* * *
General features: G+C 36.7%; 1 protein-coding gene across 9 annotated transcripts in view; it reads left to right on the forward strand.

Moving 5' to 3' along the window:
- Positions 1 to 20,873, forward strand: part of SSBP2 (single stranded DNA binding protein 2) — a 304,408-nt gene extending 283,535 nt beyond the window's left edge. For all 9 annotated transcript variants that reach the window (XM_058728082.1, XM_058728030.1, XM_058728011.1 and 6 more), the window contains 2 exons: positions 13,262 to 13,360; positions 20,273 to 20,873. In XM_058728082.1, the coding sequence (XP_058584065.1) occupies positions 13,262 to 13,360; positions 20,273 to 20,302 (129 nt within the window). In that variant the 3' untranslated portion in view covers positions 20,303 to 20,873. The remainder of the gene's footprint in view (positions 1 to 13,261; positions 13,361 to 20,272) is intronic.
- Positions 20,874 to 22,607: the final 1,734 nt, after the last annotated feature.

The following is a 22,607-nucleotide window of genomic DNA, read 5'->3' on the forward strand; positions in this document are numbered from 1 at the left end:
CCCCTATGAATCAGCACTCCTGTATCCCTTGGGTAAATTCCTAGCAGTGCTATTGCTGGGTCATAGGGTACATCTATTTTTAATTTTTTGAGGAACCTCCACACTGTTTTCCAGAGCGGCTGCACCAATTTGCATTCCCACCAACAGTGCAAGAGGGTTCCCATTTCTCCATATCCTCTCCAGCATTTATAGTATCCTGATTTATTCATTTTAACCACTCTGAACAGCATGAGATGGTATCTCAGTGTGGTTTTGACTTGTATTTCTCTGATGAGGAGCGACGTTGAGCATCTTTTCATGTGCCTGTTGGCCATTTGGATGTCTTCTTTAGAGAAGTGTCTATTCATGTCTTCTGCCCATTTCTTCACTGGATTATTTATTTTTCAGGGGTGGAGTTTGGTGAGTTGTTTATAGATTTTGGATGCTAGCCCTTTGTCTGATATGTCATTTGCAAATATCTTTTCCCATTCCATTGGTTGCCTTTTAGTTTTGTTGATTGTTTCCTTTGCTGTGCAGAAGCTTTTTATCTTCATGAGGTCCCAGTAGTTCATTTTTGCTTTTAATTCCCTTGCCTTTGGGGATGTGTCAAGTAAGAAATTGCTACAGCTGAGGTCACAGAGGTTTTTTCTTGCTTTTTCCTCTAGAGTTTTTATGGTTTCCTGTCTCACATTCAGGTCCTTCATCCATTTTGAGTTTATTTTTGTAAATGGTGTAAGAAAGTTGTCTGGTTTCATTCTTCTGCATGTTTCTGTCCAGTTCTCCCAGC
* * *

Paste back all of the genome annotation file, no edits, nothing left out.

General features: G+C 36.7%; 1 protein-coding gene across 9 annotated transcripts in view; it reads left to right on the forward strand.

Moving 5' to 3' along the window:
- Positions 1 to 20,873, forward strand: part of SSBP2 (single stranded DNA binding protein 2) — a 304,408-nt gene extending 283,535 nt beyond the window's left edge. For all 9 annotated transcript variants that reach the window (XM_058728082.1, XM_058728030.1, XM_058728011.1 and 6 more), the window contains 2 exons: positions 13,262 to 13,360; positions 20,273 to 20,873. In XM_058728082.1, the coding sequence (XP_058584065.1) occupies positions 13,262 to 13,360; positions 20,273 to 20,302 (129 nt within the window). In that variant the 3' untranslated portion in view covers positions 20,303 to 20,873. The remainder of the gene's footprint in view (positions 1 to 13,261; positions 13,361 to 20,272) is intronic.
- Positions 20,874 to 22,607: the final 1,734 nt, after the last annotated feature.

The following is a 22,607-nucleotide window of genomic DNA, read 5'->3' on the forward strand; positions in this document are numbered from 1 at the left end:
CCCCTATGAATCAGCACTCCTGTATCCCTTGGGTAAATTCCTAGCAGTGCTATTGCTGGGTCATAGGGTACATCTATTTTTAATTTTTTGAGGAACCTCCACACTGTTTTCCAGAGCGGCTGCACCAATTTGCATTCCCACCAACAGTGCAAGAGGGTTCCCATTTCTCCATATCCTCTCCAGCATTTATAGTATCCTGATTTATTCATTTTAACCACTCTGAACAGCATGAGATGGTATCTCAGTGTGGTTTTGACTTGTATTTCTCTGATGAGGAGCGACGTTGAGCATCTTTTCATGTGCCTGTTGGCCATTTGGATGTCTTCTTTAGAGAAGTGTCTATTCATGTCTTCTGCCCATTTCTTCACTGGATTATTTATTTTTCAGGGGTGGAGTTTGGTGAGTTGTTTATAGATTTTGGATGCTAGCCCTTTGTCTGATATGTCATTTGCAAATATCTTTTCCCATTCCATTGGTTGCCTTTTAGTTTTGTTGATTGTTTCCTTTGCTGTGCAGAAGCTTTTTATCTTCATGAGGTCCCAGTAGTTCATTTTTGCTTTTAATTCCCTTGCCTTTGGGGATGTGTCAAGTAAGAAATTGCTACAGCTGAGGTCACAGAGGTTTTTTCTTGCTTTTTCCTCTAGAGTTTTTATGGTTTCCTGTCTCACATTCAGGTCCTTCATCCATTTTGAGTTTATTTTTGTAAATGGTGTAAGAAAGTTGTCTGGTTTCATTCTTCTGCATGTTTCTGTCCAGTTCTCCCAGC